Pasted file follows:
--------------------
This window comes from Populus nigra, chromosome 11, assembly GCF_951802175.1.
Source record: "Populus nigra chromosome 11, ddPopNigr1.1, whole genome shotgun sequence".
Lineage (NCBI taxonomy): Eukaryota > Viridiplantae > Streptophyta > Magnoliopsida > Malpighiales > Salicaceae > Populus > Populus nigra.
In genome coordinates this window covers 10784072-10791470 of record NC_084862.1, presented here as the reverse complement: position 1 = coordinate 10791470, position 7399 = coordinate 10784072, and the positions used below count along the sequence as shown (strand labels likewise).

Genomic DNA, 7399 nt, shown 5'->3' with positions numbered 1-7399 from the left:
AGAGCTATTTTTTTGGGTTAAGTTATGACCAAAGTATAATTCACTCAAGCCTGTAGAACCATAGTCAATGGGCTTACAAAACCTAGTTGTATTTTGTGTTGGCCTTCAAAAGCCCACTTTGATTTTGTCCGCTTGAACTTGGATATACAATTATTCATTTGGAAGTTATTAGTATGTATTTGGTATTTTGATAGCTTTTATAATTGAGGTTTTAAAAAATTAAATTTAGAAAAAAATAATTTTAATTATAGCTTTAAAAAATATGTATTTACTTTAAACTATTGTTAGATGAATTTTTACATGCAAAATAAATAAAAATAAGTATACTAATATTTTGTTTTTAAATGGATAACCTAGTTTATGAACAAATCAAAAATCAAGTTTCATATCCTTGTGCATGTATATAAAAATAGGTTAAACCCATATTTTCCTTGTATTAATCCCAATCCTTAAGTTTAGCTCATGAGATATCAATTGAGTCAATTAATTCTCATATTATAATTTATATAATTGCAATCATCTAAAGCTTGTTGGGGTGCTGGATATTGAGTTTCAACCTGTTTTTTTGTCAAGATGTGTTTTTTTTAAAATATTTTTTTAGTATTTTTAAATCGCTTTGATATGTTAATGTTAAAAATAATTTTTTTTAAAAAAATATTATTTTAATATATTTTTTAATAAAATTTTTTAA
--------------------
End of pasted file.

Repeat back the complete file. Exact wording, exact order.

This window comes from Populus nigra, chromosome 11, assembly GCF_951802175.1.
Source record: "Populus nigra chromosome 11, ddPopNigr1.1, whole genome shotgun sequence".
Lineage (NCBI taxonomy): Eukaryota > Viridiplantae > Streptophyta > Magnoliopsida > Malpighiales > Salicaceae > Populus > Populus nigra.
In genome coordinates this window covers 10784072-10791470 of record NC_084862.1, presented here as the reverse complement: position 1 = coordinate 10791470, position 7399 = coordinate 10784072, and the positions used below count along the sequence as shown (strand labels likewise).

Genomic DNA, 7399 nt, shown 5'->3' with positions numbered 1-7399 from the left:
AGAGCTATTTTTTTGGGTTAAGTTATGACCAAAGTATAATTCACTCAAGCCTGTAGAACCATAGTCAATGGGCTTACAAAACCTAGTTGTATTTTGTGTTGGCCTTCAAAAGCCCACTTTGATTTTGTCCGCTTGAACTTGGATATACAATTATTCATTTGGAAGTTATTAGTATGTATTTGGTATTTTGATAGCTTTTATAATTGAGGTTTTAAAAAATTAAATTTAGAAAAAAATAATTTTAATTATAGCTTTAAAAAATATGTATTTACTTTAAACTATTGTTAGATGAATTTTTACATGCAAAATAAATAAAAATAAGTATACTAATATTTTGTTTTTAAATGGATAACCTAGTTTATGAACAAATCAAAAATCAAGTTTCATATCCTTGTGCATGTATATAAAAATAGGTTAAACCCATATTTTCCTTGTATTAATCCCAATCCTTAAGTTTAGCTCATGAGATATCAATTGAGTCAATTAATTCTCATATTATAATTTATATAATTGCAATCATCTAAAGCTTGTTGGGGTGCTGGATATTGAGTTTCAACCTGTTTTTTTGTCAAGATGTGTTTTTTTTAAAATATTTTTTTAGTATTTTTAAATCGCTTTGATATGTTAATGTTAAAAATAATTTTTTTTAAAAAAATATTATTTTAATATATTTTTTAATAAAATTTTTTAA